It is increasingly realized that spirituality plays an important role in fostering health and wellness (Koenig, King, & Carson, 2012). To help social work practitioners understand this relationship in clients' lives, a spiritual assessment is commonly recommended as a routine component of practice (Canda & Furman, 2010; Furness & Gilligan, 2010). Administering a spiritual assessment--as part of a larger bio-psycho-social-spiritual assessment--provides a more holistic understanding of clients' realities, which in turn provides the basis for subsequent practice decisions.
As a result of the time constraints that exist in therapeutic settings, spiritual assessment is widely conceptualized as a two-stage process: a brief preliminary assessment followed--if clinically warranted--by an extensive comprehensive assessment (Canda & Furman, 2010; Pargament, 2007; Shafranske, 2005). The brief assessment consists of a few questions that are typically administered to all clients (for example, "I was wondering if you are interested in spirituality or religion?"). The purpose of the preliminary assessment is to determine the clinical relevance of spirituality and to ascertain whether a comprehensive assessment is needed. In situations where clients' spiritual beliefs and practices intersect service provision, practitioners can select from an array of comprehensive assessment tools to explore this intersection (Hodge & Limb, 2010).
Although this explicit approach to spiritual assessment represents an important contribution to the literature, it may not be effective with all clients (Nelson-Becker, 2005). Some clients may benefit from what might be called an implicit spiritual assessment. In this approach, the use of traditional spiritual or religious language is avoided. Instead, practitioners use terminology that is implicitly spiritual in nature to explore potentially relevant content. As such, an implicit assessment provides a method to identify and operationalize dimensions of clients' experience that may be critical to effective service provision but would otherwise be overlooked in an explicit spiritual assessment.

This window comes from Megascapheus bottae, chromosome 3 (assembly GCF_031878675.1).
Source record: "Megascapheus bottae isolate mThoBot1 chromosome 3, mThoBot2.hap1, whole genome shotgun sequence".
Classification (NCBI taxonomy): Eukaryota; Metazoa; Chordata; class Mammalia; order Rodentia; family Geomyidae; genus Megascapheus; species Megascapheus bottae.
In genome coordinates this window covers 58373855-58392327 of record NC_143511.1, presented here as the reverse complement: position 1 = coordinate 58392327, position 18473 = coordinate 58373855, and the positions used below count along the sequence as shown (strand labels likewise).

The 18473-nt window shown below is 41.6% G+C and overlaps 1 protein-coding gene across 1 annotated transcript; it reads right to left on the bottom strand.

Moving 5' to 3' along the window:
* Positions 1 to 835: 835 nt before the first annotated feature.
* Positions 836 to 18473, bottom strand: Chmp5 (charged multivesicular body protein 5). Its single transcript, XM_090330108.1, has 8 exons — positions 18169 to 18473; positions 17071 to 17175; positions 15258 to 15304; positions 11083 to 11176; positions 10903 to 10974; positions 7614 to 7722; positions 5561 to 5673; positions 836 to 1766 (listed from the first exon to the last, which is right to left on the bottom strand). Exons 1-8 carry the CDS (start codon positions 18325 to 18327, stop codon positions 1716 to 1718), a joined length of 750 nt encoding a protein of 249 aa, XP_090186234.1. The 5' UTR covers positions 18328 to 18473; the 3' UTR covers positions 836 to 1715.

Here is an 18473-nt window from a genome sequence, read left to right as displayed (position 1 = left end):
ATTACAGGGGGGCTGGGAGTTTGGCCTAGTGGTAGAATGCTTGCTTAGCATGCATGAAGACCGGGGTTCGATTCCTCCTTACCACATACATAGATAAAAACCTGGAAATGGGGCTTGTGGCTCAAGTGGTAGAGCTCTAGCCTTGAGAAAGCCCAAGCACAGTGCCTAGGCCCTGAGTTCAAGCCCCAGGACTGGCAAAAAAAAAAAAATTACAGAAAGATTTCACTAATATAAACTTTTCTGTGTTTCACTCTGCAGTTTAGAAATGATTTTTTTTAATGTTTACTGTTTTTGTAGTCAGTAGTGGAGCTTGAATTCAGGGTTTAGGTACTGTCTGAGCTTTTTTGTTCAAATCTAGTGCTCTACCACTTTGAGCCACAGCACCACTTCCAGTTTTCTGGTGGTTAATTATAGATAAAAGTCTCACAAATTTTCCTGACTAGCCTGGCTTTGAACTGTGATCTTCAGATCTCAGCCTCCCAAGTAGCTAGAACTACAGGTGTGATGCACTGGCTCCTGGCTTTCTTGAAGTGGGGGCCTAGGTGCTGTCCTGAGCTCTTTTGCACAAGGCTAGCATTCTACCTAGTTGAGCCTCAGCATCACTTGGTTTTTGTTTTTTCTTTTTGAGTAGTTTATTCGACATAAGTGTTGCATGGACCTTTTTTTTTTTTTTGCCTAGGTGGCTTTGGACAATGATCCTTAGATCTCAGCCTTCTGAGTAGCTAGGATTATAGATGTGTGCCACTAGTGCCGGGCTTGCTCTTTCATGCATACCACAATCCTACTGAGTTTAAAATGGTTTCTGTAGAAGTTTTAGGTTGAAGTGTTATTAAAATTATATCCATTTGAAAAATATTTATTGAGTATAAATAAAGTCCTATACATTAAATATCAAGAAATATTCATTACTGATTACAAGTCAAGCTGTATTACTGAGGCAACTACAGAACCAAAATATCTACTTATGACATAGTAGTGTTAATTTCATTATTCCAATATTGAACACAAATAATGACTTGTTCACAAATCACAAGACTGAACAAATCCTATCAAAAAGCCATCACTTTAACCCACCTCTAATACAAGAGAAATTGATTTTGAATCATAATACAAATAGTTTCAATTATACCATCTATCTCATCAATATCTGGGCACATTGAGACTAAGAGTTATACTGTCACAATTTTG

Approximately two-thirds of direct practitioners affiliated with NASW believe social workers need to become more knowledgeable about spirituality (Canda & Furman, 2010). Indeed, studies have repeatedly found that most direct practitioners report receiving minimal training in spirituality during their graduate educations (Canda & Furman, 2010; Sheridan, 2009). This article addresses this knowledge gap by orienting readers to the process of conducting an implicit spiritual assessment as a supplement to existing assessment approaches.
The article begins by defining spirituality and religion and noting contexts in which an implicit spiritual assessment may be particularly germane. The process of administering a spiritual assessment is discussed, and sample questions are provided to help practitioners implement this approach in practice settings. The article concludes by offering some suggestions for integrating an implicit assessment with more traditional explicit approaches to assessment.
CONCEPTUALIZING SPIRITUALITY AND RELIGION
Spirituality is understood and expressed diversely among social workers (Hodge & McGrew, 2006) and the general public (Gallup & Jones, 2000). One way to conceptualize spirituality is in terms of connectedness with what is perceived to be sacred or transcendent (Hodge, 2001; Koenig et al., 2012; Pargament, 2007). As such, spirituality can be seen as a fundamental human drive for transcendent meaning and purpose that involves connectedness with oneself, others, and ultimate reality (Canda & Furman, 2010; Crisp, 2010).